‘Much more detail’, ‘Certainly not today’
On 11 February 2015 HS2 chief engineer Andrew McNaughton appeared at the High Speed Rail Bill Committee to talk about HS2 released capacity. But as can be seen from the uncorrected transcript, it remains very difficult to follow his line of reasoning.
(From the uncorrected transcript)
[MINUTES OF ORAL EVIDENCE taken before HIGH SPEED RAIL COMMITTEE On the HIGH SPEED RAIL (LONDON – WEST MIDLANDS) BILL, Wednesday, 11 February 2015 (Afternoon) In Committee Room 5
PRESENT: Mr Robert Syms (Chair), Mr Henry Bellingham, Sir Peter Bottomley, Ian Mearns, Yasmin Qureshi, Mr Michael Thornton
Mr Timothy Mould, QC, Lead Counsel, Department for Transport
Rt. Hon. Jeremy Wright QC, MP for Kenilworth and Southam; Professor Andrew McNaughton, Technical Director, HS2 Ltd; Mr Rupert Thornely-Taylor, acoustics and vibration expert]
153. PROF. MCNAUGHTON: Chair, Committee Members, thank you for affording me a few moments to outline some aspects of the capacity that HS2 will release on the West Coast Main Line to the north. In those few minutes, I’ve no intention of getting deep into the black art of railway planning, which would take probably months, so this is, by definition, something of a canter, but I hope it will pick up some of the points that people have been interested in.
154. What I plan to do is explain a little bit about what is mainline railway capacity, and I have a few quite simple slides that I actually use in schools. Please don’t take that the wrong way; it’s the level that I work it at and I hope it’s useful to you.
155. The second point is, having just explained a few principles, the ‘so what?’ question. What does HS2 release from the west coast? I’ll then go on to explain what we’ve done so far in postulating how that capacity could be used, when it comes to be planned in due course, within the normal industry processes, which run under the Secretary of State for transport.
156. As I’m aware that people have several times talked about the normal industry processes of capacity allocation, the last point would be to seek to explain what that is. It was a process designed by very clever lawyers and I grossly simplified that as well to try to bring out the key points. If we go forward, the first bit is: what is capacity?
157. Here we are. There’s a technical capacity for a railway, which is quite precise. It’s basically a function of the number of tracks, the station platforms, the signalling, the trains. That gives us a theoretical maximum, so it’s a function of the infrastructure that exists and the technology we put on. The practical capacity is an operational capacity and this is not a fixed function for any particular railway; it is a function of how train services are planned on that infrastructure. The next few slides, I give some examples of how the way train services are planned affects the number of trains, the number of seats per hour, the number of stations, whatever, that can be served on a route.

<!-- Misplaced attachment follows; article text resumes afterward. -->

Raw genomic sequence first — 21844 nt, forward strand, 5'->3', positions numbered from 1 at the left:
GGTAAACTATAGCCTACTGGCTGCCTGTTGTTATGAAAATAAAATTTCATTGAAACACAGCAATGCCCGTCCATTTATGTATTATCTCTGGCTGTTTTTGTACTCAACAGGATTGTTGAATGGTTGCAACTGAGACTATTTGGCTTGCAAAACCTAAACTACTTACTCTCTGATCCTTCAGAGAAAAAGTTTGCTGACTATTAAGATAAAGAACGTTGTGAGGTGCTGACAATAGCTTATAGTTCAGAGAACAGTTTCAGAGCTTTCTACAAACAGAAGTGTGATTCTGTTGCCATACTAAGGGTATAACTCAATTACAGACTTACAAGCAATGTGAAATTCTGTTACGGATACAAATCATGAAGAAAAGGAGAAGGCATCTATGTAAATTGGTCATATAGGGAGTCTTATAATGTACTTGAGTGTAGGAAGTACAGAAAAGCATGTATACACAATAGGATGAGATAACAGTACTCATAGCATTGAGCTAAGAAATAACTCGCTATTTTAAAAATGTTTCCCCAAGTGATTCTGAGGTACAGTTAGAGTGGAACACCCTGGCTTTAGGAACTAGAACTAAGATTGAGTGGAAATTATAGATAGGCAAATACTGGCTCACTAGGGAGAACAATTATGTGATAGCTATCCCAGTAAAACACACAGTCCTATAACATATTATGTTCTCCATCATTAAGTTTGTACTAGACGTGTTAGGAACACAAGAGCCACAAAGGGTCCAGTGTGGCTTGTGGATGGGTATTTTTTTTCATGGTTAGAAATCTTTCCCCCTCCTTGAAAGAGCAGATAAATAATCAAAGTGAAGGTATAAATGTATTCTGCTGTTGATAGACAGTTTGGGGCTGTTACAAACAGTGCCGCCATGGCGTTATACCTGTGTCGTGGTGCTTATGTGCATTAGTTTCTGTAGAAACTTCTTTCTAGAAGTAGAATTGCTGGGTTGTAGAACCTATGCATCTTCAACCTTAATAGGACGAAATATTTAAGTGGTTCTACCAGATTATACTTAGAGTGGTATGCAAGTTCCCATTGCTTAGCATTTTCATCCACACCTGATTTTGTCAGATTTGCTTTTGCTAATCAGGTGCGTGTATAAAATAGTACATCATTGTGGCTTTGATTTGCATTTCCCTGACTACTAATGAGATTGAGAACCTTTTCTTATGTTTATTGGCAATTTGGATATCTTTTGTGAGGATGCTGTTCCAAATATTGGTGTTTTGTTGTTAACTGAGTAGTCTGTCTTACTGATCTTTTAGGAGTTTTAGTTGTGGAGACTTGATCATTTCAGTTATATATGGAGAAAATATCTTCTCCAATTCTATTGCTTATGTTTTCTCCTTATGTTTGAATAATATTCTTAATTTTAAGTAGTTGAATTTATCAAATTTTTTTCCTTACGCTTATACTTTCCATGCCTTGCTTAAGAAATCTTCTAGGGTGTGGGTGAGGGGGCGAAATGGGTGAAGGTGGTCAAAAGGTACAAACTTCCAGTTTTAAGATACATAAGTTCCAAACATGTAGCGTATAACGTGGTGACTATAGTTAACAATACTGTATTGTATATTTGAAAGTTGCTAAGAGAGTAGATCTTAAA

158. For this, I do use a fairly simple example, which is a time and distance graph. Time, as always when you describe a graph, is on the bottom axis going from left to right; and distance is up the side, running from bottom to type. For the purposes of this little explanation, I have four stations, rather unoriginally labelled A, B, C and D. They could just as easily have been called Euston, Watford, Milton Keynes and Rugby, but A, B, C and D is what I’ve got.
159. If you go to the next slide, if all trains were the same and didn’t stop, then they can follow each other very closely and we get a lot of trains on to the network. This is in fact the essence of what we’d be doing with High Speed 2. Those trains, for example, as I’ve got here, Train 1 and Train 2, can be as little on the West Coast Main Line as two minutes apart. You’d be therefore able to see that, if all trains did the same thing, there would be a great number of trains on the network. Life isn’t quite that simple, because we actually have to serve places.
160. The next slide gives an example of what happens when you put a train in the middle of that that stops and serves the intermediate stations, B and C. It provides the function that the public needs, but it uses up capacity. One stopping train uses several technical paths.
161. SIR PETER BOTTOMLEY: Unless they were all stopping trains.
162. PROF. MCNAUGHTON: Unless they were all stopping trains. In fact, the ultimate expression of that, of course, is something like the London Underground, where all trains stop at every station. A mainline railway is inevitably a blend of the two.